Oleanders come in many colors with single or double flowers, sometimes even with variegated foliage (for example “Splendes Variegatum”). Those who want to avoid the classic pink tones can choose the white ‘Alba’ or the red ‘Little Red’. Double flowers represent ‘Madonna Grandiflora’ in white, ‘Luteum Plenum’ in light yellow and ‘Mrs. Roeding ’in salmon color on display. If you like it gaudy, the best thing to do is to choose the dark red variety ‘Algiers’. ‘Papa Gambetta’ is a compact, very easy-care variety with an orange-red flower color. ‘Roseum Plenum’ has particularly large flowers of around seven centimeters.


There are different methods of propagating an oleander: by cuttings, division, grafting and sowing. The easiest way to propagate oleander in spring is by cuttings from the head, which are produced when the plant is cut. Peel the twigs and place them in the water glass or root the cuttings in a pot with potting soil in a warm, bright place. When the first strong roots have formed, the cuttings can be transferred to a pot of potted plant soil. Older plants can also be propagated by dividing the root ball. Slightly cut back the newly created plants when potting; they will sprout again quite reliably. The other two methods are not recommended for the hobby garden and should be left to the specialist.

Diseases and pests

Yellow leaves on the oleander indicate care errors or a wrong location. However, various diseases and pests can also make life difficult for the oleander. The first aphid infestation threatens at the beginning of May – the oleander aphid is easy to recognize by its honey-yellow color. As a result, dark sooty fungi often appear. Silvery speckled leaves indicate spider mites. Woolly webs in the leaf axils and on the underside of the leaf indicate mealybugs and mealybugs. Oleander cancer, which is caused by bacteria and is contagious, can be recognized by small black spots surrounded by a light border, which later bulge and break up, as well as black twigs and crumbling thickenings on the flower branches. If your oleander is already infected, you should remove all infected leaves early on and cut the damaged shoots back into the healthy wood.

Tip: After cutting out the infected shoots, disinfect the scissors with 70 percent alcohol from the pharmacy to prevent other plants from being infected.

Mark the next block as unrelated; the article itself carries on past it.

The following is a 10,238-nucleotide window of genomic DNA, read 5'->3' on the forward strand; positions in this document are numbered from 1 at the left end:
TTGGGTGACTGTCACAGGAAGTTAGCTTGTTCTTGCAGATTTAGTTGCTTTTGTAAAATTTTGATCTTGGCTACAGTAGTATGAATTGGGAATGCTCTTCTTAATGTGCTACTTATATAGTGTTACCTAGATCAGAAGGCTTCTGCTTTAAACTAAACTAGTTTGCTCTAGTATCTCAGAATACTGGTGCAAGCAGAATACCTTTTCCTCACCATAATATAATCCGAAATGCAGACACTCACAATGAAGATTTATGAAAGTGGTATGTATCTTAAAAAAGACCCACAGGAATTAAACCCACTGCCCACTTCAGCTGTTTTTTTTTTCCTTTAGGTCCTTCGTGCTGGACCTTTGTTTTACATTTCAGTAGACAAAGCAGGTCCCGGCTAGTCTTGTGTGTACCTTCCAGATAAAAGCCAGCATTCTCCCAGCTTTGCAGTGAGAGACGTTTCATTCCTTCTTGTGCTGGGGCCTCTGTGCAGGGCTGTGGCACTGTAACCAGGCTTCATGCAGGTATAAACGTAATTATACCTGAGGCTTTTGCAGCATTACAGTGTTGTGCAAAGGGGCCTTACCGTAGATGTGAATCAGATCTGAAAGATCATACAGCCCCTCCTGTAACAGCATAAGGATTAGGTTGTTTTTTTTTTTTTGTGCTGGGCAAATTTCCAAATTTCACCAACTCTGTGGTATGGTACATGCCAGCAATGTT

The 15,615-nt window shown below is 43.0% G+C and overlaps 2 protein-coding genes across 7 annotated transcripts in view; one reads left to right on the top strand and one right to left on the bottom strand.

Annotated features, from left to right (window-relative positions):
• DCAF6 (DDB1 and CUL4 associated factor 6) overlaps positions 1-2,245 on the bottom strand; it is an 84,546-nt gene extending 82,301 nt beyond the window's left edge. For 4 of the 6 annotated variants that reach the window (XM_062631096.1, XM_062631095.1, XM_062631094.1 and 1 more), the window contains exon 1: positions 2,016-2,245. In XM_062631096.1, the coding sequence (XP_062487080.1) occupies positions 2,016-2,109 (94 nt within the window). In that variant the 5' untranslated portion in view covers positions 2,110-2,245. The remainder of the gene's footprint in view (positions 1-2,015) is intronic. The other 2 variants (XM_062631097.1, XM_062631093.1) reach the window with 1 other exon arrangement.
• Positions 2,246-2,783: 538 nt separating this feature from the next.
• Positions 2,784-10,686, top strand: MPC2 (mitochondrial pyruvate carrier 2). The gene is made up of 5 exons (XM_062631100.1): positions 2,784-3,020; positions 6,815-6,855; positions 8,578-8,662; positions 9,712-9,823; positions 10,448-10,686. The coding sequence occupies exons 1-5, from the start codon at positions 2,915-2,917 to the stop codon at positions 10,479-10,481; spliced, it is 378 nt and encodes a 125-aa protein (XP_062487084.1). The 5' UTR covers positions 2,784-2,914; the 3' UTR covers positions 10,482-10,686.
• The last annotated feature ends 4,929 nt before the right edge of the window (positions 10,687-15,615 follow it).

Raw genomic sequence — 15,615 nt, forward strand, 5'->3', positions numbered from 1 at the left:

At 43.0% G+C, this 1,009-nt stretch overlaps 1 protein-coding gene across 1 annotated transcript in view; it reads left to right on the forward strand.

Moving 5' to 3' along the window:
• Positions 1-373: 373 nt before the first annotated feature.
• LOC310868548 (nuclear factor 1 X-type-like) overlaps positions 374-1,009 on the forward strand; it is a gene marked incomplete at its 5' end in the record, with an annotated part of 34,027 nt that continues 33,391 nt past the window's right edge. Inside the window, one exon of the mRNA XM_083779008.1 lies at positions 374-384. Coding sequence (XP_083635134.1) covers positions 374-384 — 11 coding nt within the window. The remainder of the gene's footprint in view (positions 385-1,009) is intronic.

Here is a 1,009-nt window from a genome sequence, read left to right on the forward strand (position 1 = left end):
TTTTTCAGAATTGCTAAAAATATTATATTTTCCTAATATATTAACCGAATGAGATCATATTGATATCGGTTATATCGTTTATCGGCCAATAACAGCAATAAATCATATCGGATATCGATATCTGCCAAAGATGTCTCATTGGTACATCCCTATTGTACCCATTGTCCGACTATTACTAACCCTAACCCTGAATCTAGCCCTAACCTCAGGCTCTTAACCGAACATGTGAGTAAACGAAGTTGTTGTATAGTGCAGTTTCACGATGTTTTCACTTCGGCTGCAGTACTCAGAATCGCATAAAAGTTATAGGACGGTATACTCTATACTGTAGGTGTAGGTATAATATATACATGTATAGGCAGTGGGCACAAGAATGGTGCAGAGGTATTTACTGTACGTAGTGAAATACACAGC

Which soil is suitable for the oleander?
The oleander prefers a predominantly mineral, calcareous substrate with a high proportion of loam and clay.

Which fertilizer is suitable for an oleander?
The oleander is fertilized either with a slow release fertilizer or with a high-quality liquid fertilizer that is added to the irrigation water.

How much water does the oleander need?
In contrast to many other Mediterranean plants, the oleander needs a lot of water and is sensitive to drought. Therefore you should water the oleander regularly: from spring to autumn at least once a day – on hot summer days even twice. In winter it is enough to water the shrub twice a week.

When do you have to repot an oleander?
Since the oleander is very vigorous, young plants in particular should be repotted once a year. The new plant pot should be about two inches larger than the old one.

When can you cut oleander?
Oleanders are cut back before they are put into their winter quarters. But theoretically you can cut it all year round. A pruning is especially advisable if the shrub has fewer flowers.

How much frost can the oleander tolerate?
As a Mediterranean plant, the oleander is only frost-hardy to -5 degrees Celsius. Oleanders are best overwintered in frost-free winter quarters, or the shrub is provided with winter protection in mild regions.

Why does the oleander get yellow leaves?
Yellow leaves can have various causes: incorrect care, a wrong location or plant diseases. Make sure that the pot is big enough, that the root ball has not dried out, that the location is not too dark and that the fertilizer dosage is appropriate. Also, check the leaves for pests such as lice. Oleander cancer can be recognized by small black spots that are surrounded by a light border. The twigs turn black and thickenings appear on the flower twigs.